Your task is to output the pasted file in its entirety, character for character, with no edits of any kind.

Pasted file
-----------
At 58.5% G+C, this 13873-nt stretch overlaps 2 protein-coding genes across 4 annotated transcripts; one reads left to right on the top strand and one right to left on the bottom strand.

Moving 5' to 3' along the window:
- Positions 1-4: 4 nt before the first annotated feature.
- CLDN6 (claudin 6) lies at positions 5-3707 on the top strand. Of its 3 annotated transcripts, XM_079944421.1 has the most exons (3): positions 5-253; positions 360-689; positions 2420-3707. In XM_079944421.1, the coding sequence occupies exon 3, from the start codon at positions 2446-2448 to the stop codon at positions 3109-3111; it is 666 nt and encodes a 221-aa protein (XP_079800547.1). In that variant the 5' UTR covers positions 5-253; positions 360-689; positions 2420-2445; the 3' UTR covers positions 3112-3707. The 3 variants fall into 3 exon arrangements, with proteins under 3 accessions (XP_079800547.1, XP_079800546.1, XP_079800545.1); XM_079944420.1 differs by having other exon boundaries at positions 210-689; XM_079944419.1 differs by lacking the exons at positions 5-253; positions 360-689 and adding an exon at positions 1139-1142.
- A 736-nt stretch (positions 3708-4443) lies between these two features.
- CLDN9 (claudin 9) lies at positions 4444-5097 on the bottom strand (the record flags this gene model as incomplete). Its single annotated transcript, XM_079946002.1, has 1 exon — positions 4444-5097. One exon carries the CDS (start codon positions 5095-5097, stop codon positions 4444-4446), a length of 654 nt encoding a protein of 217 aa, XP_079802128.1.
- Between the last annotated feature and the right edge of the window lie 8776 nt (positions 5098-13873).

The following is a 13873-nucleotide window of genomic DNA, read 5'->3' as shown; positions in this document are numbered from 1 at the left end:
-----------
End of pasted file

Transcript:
At 58.5% G+C, this 13873-nt stretch overlaps 2 protein-coding genes across 4 annotated transcripts; one reads left to right on the top strand and one right to left on the bottom strand.

Moving 5' to 3' along the window:
- Positions 1-4: 4 nt before the first annotated feature.
- CLDN6 (claudin 6) lies at positions 5-3707 on the top strand. Of its 3 annotated transcripts, XM_079944421.1 has the most exons (3): positions 5-253; positions 360-689; positions 2420-3707. In XM_079944421.1, the coding sequence occupies exon 3, from the start codon at positions 2446-2448 to the stop codon at positions 3109-3111; it is 666 nt and encodes a 221-aa protein (XP_079800547.1). In that variant the 5' UTR covers positions 5-253; positions 360-689; positions 2420-2445; the 3' UTR covers positions 3112-3707. The 3 variants fall into 3 exon arrangements, with proteins under 3 accessions (XP_079800547.1, XP_079800546.1, XP_079800545.1); XM_079944420.1 differs by having other exon boundaries at positions 210-689; XM_079944419.1 differs by lacking the exons at positions 5-253; positions 360-689 and adding an exon at positions 1139-1142.
- A 736-nt stretch (positions 3708-4443) lies between these two features.
- CLDN9 (claudin 9) lies at positions 4444-5097 on the bottom strand (the record flags this gene model as incomplete). Its single annotated transcript, XM_079946002.1, has 1 exon — positions 4444-5097. One exon carries the CDS (start codon positions 5095-5097, stop codon positions 4444-4446), a length of 654 nt encoding a protein of 217 aa, XP_079802128.1.
- Between the last annotated feature and the right edge of the window lie 8776 nt (positions 5098-13873).

The following is a 13873-nucleotide window of genomic DNA, read 5'->3' as shown; positions in this document are numbered from 1 at the left end: